And while everyone needs to prove themselves to a degree during a job interview, Brouwers feels that for those with a disability, proving themselves becomes all the more important. “I’m okay with that, because I have the energy to prove myself, but I know that a lot of people with disabilities don’t have that energy,” she points out. “I’ve really seen that once I proved myself at my job, people have a lot more faith in me, and gave me way more encouragement - because the trust had been built.”
Effecting positive change
A little while ago, Brouwers decided to write a LinkedIn post about the difficulties that people with disabilities face when job-hunting and showing her appreciation to her current employer. The post went viral and has been viewed by almost 1.4 million people. “I thought, maybe other people can be inspired by my story, and decide to be a little more open-minded,” says Brouwers. She wants others with disabilities to find jobs they love, and realise that their disability can be an asset in the workplace. For that to happen, employers must ensure they are as accessible as possible and have policies in place that allow people with disabilities to thrive within the company. “It’s important to create awareness and share more good, positive stories on hiring people with a disability,” notes Brouwers.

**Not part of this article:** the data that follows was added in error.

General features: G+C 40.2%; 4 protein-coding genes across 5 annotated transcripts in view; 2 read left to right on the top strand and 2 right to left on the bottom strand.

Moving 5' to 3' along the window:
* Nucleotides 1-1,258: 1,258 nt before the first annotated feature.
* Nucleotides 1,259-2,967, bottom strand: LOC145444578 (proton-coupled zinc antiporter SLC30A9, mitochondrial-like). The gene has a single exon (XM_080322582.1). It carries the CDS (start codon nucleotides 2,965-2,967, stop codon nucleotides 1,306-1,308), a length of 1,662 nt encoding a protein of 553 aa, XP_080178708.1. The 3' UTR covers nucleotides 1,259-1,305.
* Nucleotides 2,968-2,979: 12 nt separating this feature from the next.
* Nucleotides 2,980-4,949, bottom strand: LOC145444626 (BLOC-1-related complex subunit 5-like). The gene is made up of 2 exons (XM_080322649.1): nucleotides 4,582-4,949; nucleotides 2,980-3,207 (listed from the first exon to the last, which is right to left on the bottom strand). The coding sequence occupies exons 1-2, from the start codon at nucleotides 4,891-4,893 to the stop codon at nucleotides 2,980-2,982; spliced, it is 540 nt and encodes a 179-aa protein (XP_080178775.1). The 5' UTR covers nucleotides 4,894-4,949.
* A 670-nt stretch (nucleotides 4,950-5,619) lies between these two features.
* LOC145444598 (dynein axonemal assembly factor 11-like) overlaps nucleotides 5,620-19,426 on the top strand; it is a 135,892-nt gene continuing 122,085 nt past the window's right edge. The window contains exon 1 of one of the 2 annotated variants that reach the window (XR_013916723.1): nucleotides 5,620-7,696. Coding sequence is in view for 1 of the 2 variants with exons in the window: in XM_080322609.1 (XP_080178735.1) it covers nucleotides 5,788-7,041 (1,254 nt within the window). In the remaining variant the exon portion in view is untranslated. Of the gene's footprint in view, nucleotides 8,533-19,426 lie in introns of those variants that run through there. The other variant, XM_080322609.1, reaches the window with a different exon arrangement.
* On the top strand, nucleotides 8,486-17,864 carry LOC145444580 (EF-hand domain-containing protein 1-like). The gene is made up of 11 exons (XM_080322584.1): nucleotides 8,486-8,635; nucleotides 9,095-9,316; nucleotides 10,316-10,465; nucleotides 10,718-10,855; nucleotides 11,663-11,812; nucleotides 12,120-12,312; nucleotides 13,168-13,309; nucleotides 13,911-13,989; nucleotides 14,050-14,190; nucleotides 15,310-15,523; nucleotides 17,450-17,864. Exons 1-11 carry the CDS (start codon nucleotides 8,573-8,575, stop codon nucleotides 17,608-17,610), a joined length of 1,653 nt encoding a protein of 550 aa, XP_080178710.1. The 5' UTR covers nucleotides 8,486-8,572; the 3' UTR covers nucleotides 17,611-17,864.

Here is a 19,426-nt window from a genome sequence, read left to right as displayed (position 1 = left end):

When it comes to what Brouwers wished had happened differently during her job hunt, she says it all starts with understanding. When going for a job interview at an office you’ve never visited before, it’s important that the prospective candidate knows the building is accessible. Something as simple as asking the candidate if they need additional assistance can go a long way. Brouwers says that on occasion, she felt left out, or treated differently than other candidates.“It’s also weird sometimes going for a job interview in the middle of an office, and seeing that you’re the only person in a wheelchair,” explains Brouwers. “It’s often hard for people to understand what it’s like when they’ve never hired someone in a wheelchair before. I once even went for a job interview where I was told ‘we’re going to take the stairs here’, and I had to reply, ‘well, I can’t take the stairs, obviously.’”